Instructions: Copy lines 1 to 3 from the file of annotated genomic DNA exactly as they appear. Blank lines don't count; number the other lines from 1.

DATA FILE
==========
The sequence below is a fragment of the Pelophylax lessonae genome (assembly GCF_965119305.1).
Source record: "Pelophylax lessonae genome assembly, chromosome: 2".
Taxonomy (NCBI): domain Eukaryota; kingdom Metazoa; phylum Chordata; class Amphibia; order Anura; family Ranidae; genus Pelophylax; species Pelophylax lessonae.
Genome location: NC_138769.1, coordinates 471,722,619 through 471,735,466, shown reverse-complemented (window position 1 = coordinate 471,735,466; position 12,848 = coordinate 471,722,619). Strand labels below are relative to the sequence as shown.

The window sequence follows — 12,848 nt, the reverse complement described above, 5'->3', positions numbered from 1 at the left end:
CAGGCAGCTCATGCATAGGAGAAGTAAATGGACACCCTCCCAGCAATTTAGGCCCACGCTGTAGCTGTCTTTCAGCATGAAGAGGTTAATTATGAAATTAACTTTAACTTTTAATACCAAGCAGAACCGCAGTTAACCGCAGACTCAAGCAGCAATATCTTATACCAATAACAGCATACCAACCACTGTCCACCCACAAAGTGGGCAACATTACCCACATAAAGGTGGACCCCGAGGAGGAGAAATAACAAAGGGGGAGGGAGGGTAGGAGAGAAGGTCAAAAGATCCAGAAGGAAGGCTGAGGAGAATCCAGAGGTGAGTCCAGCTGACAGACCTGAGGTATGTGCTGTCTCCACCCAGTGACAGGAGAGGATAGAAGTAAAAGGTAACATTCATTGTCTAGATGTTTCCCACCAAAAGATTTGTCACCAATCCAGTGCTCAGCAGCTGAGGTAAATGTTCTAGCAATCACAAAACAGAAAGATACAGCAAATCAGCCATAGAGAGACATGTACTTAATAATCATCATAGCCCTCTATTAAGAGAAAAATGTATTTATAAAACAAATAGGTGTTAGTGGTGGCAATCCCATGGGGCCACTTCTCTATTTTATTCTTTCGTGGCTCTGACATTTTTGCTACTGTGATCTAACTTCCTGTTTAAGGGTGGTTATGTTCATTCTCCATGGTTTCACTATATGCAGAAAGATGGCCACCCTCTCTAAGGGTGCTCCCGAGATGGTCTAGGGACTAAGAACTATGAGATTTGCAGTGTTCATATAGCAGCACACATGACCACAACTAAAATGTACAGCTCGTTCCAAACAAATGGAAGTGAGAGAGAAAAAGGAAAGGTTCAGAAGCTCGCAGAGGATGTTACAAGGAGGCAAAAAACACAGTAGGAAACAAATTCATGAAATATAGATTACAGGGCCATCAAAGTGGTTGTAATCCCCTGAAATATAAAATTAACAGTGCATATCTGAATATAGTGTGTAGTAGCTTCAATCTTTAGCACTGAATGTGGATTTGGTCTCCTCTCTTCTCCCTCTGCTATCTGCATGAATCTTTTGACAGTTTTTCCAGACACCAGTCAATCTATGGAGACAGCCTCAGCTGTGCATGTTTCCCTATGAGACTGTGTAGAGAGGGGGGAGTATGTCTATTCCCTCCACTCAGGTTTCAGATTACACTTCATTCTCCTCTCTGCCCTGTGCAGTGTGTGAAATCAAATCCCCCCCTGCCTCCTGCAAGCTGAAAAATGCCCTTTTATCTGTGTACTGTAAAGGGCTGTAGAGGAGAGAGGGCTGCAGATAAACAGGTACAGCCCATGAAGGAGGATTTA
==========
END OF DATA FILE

The sequence below is a fragment of the Pelophylax lessonae genome (assembly GCF_965119305.1).
Source record: "Pelophylax lessonae genome assembly, chromosome: 2".
Taxonomy (NCBI): domain Eukaryota; kingdom Metazoa; phylum Chordata; class Amphibia; order Anura; family Ranidae; genus Pelophylax; species Pelophylax lessonae.